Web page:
’Charge at Home’ Incentive is granted to individuals who own a private property with ‘a right to use’, meaning that you have the right to install a station. The grant can be given up to six months after the station is installed and covers 50% of the cost of the charging station and installation. Please note that each contribution is limited to 10.000 SEK per property.

Living in Sweden? Your best bet for finding a public charging point is in Stockholm, Skåne, and Västra Götaland. Prefer charging at home or at work? We do too. Request a charging point here.


Excited? There are plenty of perks too.

The incentives listed in this article are defined by each country’s leading government and are always implemented nationwide. Many cities though, go a step further to get their citizens behind the electric wheel. This means that on top of your usual financial incentives, your electric car may be eligible for extra perks, depending on the city you live in or drive by:

  • Free public parking
  • Exemption from toll charges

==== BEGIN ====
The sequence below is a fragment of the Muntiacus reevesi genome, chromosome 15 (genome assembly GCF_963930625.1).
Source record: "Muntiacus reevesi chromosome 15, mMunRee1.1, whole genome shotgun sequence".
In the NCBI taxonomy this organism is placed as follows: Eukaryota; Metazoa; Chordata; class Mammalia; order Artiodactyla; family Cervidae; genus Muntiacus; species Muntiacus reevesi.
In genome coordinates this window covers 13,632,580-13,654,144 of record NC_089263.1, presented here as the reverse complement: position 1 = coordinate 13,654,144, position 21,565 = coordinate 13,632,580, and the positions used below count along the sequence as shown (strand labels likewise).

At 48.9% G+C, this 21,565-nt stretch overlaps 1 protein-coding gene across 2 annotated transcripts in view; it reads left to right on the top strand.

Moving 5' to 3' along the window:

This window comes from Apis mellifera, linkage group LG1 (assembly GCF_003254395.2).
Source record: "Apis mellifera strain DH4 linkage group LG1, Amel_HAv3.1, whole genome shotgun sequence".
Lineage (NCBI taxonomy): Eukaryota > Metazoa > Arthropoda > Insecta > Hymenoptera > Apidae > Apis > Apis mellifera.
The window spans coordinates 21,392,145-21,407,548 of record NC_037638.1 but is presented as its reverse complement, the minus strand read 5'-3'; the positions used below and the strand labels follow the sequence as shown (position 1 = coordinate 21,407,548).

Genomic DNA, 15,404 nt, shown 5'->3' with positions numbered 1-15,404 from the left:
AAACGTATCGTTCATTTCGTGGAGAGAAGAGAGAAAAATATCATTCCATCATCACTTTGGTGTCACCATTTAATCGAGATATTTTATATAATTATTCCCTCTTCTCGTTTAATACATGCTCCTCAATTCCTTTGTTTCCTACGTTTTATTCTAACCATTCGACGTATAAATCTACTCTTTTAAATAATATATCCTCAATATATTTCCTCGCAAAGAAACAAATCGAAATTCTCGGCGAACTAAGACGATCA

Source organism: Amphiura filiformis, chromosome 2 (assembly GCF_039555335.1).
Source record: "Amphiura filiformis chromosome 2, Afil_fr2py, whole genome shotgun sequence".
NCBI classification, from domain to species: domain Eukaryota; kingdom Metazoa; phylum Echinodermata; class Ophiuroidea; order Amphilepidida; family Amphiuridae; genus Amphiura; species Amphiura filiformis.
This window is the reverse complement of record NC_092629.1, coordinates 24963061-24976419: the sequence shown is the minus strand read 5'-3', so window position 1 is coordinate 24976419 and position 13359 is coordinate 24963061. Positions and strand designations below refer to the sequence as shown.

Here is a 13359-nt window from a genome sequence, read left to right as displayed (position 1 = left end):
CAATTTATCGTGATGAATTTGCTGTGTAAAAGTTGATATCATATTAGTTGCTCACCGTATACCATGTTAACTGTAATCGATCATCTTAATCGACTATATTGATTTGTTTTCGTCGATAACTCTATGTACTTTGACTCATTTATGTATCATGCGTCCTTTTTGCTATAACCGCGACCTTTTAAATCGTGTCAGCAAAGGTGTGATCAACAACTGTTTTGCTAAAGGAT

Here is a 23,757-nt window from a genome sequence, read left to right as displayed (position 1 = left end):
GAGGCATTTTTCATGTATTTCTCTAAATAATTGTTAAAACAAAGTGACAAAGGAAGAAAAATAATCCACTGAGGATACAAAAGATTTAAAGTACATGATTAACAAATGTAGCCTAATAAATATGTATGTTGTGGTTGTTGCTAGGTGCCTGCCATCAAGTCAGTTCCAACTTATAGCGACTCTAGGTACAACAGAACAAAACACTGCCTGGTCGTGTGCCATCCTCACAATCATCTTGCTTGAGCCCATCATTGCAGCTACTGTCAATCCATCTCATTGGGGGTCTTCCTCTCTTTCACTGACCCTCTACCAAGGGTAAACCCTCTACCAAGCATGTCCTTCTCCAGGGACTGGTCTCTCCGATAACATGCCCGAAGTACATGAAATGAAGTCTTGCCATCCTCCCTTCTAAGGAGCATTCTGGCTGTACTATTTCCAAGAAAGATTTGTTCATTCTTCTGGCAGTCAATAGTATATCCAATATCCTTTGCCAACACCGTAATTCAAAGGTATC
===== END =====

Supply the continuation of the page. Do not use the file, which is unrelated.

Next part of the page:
• Access to HOV lanes and bus lanes
  • Exemption from ferry fees
  • Free charging on public charging points

You get a car. And you get a car. Everybody, go get an electric car!

         Oprah free car                 Oprah free car


Sources:
EAFO / OLEV UK Government Grant / Eurostat Statistics Explained / Norwegian EV association / ICCT / RVO / EV Norway


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Vivian Zhou

Vivian wants to live in a car-free city, though she wouldn't mind city hopping with an electric car. On this blog, Vivian writes about the impact of electric cars, clean tech, and climate change on our daily lives.